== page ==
Shopping on a budget

Diane Gallagher
Features Writer

Another year has flown by and the holiday season is upon us yet again. Christmas music is on everywhere you go, special holiday deals are posted in all the stores, and Salvation Army volunteers are ringing bells outside of local establishments.
With only a few weeks left before for the holidays, it is officially holiday shopping crunch time. Jessica McGowan said, “I’m all about making my gifts now, because I have no money. Whether it’s printing a t-shirt I made in my iTech class or something I found on Pinterest. I may have to buy a few items but most of the time it is less than $10 and people never know what I spent. They’re simple, cheap and one of a kind.”
Not only are Millersville University students putting the finishing touches on all their end-of-semester assignments and studying for final exams, they are also trying to figure out how to holiday shop on a college student’s budget.
“I save up all year long for Christmas. I work part-time and put aside anywhere from $10-$25 per paycheck so that I have money to buy Christmas gifts. Then when I figure out what I want to get people I Google like crazy to find the item on sale or see if they will be on sale during Black Friday. I never spend full price on anything, can’t really afford to do that. I also look for coupons at retailmenot.com,” said Sulynn Lopez.
Whether you are looking for gifts for college friends, presents for your friends backhome, or family members you are tasked with finding the perfect gift, while staying within your budget. Here are eight tips for holiday shopping on a budget, originally reported by ABC news:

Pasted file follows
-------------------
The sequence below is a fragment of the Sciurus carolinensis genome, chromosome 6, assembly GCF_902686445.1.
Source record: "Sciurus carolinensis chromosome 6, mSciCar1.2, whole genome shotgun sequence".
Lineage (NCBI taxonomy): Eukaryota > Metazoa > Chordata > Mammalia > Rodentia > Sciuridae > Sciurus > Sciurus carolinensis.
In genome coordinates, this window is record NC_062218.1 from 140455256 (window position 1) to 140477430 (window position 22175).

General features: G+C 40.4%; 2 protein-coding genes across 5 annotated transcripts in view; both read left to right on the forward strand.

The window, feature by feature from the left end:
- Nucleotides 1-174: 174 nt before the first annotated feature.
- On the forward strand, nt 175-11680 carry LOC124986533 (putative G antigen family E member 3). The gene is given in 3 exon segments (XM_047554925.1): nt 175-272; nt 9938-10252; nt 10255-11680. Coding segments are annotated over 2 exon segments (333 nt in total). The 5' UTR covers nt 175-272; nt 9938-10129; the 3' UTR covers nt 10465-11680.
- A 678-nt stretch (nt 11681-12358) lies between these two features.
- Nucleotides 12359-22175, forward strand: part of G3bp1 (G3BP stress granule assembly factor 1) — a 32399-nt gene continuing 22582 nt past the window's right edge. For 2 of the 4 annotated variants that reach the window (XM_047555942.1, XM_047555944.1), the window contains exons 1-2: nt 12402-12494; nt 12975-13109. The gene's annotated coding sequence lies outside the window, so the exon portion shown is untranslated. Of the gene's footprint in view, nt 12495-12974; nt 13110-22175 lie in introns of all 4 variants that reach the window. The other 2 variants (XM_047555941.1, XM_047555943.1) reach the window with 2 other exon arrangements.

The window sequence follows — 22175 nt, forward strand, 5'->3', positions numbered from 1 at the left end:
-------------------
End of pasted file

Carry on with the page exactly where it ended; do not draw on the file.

• Use debit instead of credit cards. A debit card automatically forces you to spend only what you have, and allows you to avoid paying interest. Let’s say that you go ahead and charge the $817 to a credit card (that is the amount which the average American is planning on spending this holiday), and pay the minimum payment of $10 a month with an average annual percentage rate of 18 percent. It would take you 133 months to be rid of your debt. In that time, you will pay $840.83 in interest.
• Know your budget, and make it non-negotiable: $10 means $10, not $12. Be sure to keep a running log of what you spend.
• Don’t get department store credit cards: When you open up a new credit card, many retailers offer you a 10 or 15 percent savings on your first purchase. That savings will quickly vanish if you don’t pay off your credit card balance in full.
• Make a detailed list of who you want to buy for, how much you want to spend, and which gifts you expect to buy. This will help keep you focused.
• Do some research before you hit the stores. Call around and go online to find better deals. You should also try to consolidate to a few stores to cut down on transportation costs.
• Instead of browsing the racks, try going online to shop. Many retailers offer discounts that are only available online, and they sweeten deal by offering free shipping and no-hassle returns.
• If the store you are shopping in has a free gift wrapping service, take advantage of it. You can save so much money by not buying fancy gift-wrap that you can put your savings toward other gifts.
• Many stores offer gift receipts, which do not have a price on them, as a way for the gift recipient to bring the gift back, supposedly without knowing how much you spent. Don’t go for it. Be bold and ask for an actual receipt with the real cost of the item on it, to make sure if someone’s returning your gift, they get the full value, not just store credit or the price the day of return, which might be reduced.
Many students said they are giving homemade gifts this year; “Being an art kid, I make presents. Everyone is getting ceramic bowls or cups for Christmas,” said Katie-Marie Mclean. This is a great way to get creative and stay within your budget.
This holiday season try not to stress yourself out, and remember it is not the price of the gift that counts, but the thought put into it that does.